Cuba plans to reopen a near-perfect replica of the US Capitol building in Washington, DC. The reopening carries a potent symbolism, coming as Cuba moves toward full diplomatic relations with the United States.
Fidel Castro's rebels swept into Havana 56 years ago this month and went to work purging the U.S. legacy from a capital that had been a virtual outpost of Washington. The Havana Hilton became the Havana Libre and the new government moved Cuba's legislature out of almost a perfect replica of the US Capitol building that had loomed over Havana for 30 years, a reminder of American influence.
The 300-foot neoclassical white dome later housed the Cuban Academy of Sciences and the Ministry of Technology, but then fell into disrepair. Drain pipes broke, paint yellowed and wide cracks opened in the gold-leafed dome, turning the building into an eyesore in the heart of historic central Havana.
National Assembly meetings in Havana's capitol again
However, Cuba's National Assembly will move back into the capitol in March, thanks to the first phase of an extensive renovation project meant to restore the building to its former glory. The 600-member assembly meets twice a year to discuss and to approve proposals written by Communist Party leaders behind closed doors.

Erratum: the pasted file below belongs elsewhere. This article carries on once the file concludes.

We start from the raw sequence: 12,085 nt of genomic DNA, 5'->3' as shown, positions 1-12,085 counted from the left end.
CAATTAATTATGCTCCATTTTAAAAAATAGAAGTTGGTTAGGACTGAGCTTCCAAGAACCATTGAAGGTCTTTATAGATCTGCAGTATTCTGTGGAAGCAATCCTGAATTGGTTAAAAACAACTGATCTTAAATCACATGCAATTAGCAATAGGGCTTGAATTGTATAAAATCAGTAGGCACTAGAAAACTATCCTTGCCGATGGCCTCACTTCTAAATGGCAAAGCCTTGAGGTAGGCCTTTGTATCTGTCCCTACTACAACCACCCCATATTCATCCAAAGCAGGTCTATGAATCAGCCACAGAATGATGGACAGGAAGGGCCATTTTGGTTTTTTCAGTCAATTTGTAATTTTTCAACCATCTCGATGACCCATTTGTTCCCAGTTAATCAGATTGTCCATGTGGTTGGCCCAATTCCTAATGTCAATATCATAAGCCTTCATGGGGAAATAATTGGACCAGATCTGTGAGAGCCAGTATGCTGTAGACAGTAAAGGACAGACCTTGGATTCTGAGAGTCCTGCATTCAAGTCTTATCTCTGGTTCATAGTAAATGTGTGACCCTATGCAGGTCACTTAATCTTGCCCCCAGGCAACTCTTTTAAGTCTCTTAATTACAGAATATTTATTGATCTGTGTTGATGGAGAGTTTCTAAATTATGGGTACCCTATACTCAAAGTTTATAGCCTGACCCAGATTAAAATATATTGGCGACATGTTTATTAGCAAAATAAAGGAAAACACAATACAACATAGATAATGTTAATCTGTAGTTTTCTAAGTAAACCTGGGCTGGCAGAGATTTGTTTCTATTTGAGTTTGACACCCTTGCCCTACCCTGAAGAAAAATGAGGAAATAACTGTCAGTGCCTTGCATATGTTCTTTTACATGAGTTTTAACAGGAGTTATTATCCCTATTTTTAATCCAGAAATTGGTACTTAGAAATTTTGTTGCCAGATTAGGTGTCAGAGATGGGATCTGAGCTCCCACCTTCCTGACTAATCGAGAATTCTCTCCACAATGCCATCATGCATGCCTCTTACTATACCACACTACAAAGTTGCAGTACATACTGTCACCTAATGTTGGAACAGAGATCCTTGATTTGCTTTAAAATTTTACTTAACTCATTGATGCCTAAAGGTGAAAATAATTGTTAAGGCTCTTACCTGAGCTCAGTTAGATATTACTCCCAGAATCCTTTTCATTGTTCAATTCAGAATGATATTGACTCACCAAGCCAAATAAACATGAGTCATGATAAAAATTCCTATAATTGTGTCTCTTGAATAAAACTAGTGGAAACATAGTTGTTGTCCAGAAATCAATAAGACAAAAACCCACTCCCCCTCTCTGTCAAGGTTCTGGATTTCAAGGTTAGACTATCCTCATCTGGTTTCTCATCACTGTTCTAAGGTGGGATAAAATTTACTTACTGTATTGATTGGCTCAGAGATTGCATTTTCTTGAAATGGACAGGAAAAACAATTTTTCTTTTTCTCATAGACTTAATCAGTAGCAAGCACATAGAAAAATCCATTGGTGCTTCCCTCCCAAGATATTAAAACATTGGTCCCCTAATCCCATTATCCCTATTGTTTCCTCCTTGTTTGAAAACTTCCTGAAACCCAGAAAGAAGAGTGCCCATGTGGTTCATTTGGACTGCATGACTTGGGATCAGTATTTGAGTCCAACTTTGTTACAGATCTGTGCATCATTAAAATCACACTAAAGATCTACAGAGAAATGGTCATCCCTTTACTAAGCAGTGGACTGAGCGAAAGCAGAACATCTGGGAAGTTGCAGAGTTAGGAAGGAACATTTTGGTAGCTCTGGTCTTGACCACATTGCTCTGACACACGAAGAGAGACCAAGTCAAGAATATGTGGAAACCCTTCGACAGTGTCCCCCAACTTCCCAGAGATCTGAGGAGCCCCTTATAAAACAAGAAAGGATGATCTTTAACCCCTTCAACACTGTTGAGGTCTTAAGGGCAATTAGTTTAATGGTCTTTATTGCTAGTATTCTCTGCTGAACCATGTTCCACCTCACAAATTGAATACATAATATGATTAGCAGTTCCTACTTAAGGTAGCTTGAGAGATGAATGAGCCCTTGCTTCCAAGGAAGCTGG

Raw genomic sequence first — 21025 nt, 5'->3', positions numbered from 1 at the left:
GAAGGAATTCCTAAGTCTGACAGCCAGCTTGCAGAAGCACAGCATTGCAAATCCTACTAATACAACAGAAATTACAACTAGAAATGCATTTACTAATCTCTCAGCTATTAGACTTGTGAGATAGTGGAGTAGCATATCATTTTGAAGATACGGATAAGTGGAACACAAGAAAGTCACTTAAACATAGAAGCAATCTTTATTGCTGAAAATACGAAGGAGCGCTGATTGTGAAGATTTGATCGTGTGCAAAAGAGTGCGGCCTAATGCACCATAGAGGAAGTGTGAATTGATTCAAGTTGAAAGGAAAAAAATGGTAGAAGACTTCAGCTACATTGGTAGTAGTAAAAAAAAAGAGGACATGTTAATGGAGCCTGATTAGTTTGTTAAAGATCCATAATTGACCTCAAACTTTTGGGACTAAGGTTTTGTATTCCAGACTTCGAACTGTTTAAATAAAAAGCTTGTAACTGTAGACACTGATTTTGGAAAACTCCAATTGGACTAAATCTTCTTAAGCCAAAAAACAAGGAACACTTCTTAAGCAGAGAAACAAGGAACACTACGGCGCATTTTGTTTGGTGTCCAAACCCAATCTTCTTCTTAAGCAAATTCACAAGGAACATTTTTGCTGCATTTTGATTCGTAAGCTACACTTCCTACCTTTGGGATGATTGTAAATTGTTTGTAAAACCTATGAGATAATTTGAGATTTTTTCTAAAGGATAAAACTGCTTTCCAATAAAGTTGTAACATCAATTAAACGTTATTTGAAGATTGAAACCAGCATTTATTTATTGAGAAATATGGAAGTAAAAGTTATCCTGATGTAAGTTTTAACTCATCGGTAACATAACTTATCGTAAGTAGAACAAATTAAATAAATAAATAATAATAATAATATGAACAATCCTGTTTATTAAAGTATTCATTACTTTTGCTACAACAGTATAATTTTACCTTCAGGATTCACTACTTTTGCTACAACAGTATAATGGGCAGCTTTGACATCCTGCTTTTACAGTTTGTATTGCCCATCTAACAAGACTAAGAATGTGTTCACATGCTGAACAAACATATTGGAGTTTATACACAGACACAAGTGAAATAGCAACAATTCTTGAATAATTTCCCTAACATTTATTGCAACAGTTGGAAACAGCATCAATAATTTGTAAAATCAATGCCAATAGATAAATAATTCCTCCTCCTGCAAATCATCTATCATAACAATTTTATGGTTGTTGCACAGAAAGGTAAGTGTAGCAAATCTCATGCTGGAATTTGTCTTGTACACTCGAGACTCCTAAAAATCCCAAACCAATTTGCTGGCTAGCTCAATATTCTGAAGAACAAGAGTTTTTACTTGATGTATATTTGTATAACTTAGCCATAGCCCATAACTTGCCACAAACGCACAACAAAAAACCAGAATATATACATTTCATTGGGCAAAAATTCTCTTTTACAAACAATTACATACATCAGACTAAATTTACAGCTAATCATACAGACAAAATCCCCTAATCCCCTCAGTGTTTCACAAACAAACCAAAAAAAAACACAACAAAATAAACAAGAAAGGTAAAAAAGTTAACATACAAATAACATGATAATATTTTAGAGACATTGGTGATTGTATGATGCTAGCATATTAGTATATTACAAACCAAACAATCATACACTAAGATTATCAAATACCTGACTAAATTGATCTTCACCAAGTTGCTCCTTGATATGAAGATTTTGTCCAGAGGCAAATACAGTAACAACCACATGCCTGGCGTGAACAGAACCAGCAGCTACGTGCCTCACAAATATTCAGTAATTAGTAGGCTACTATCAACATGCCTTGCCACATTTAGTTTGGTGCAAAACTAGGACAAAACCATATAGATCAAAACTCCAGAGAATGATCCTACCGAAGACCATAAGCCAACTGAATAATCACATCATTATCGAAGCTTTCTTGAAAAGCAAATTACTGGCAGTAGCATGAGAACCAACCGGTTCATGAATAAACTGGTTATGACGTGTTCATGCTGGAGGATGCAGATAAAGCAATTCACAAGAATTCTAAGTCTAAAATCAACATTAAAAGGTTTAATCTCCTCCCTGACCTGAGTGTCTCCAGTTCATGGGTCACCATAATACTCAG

Opened in 1929, the Cuban capitol is smaller than its U.S. counterpart, but is taller and its dome is bigger. Inside are massive granite stairs and a gigantic Egyptian onyx statue of a maiden warrior that symbolizes the republic.
The partial relaxation of the U.S. embargo on Cuba will allow Americans to travel and put them in contact with ordinary Cubans, but on an honor system that wouldn't require them to obtain special permits from the U.S. beforehand.
Cuba frees at least 35 dissidents
Washington and Havana announced a historic bilateral rapprochement in mid-December in which Cuba agreed to free 53 political prisoners as part of a deal to end a five-decade standoff with the US.
Until now, at least 36 dissidents have been released. Most of them in the last two days, dissident leaders said on Thursday. The dissident Patriotic Union of Cuba (UNPACU) published a statement saying that 29 of its members were among the 36 released, and it said almost all of those freed were released on condition that they report regularly to the authorities.
However, the State Department spokeswoman Jen Psaki neither specified how many prisoners were freed nor their names and Havana has yet to comment on the sensitive matter.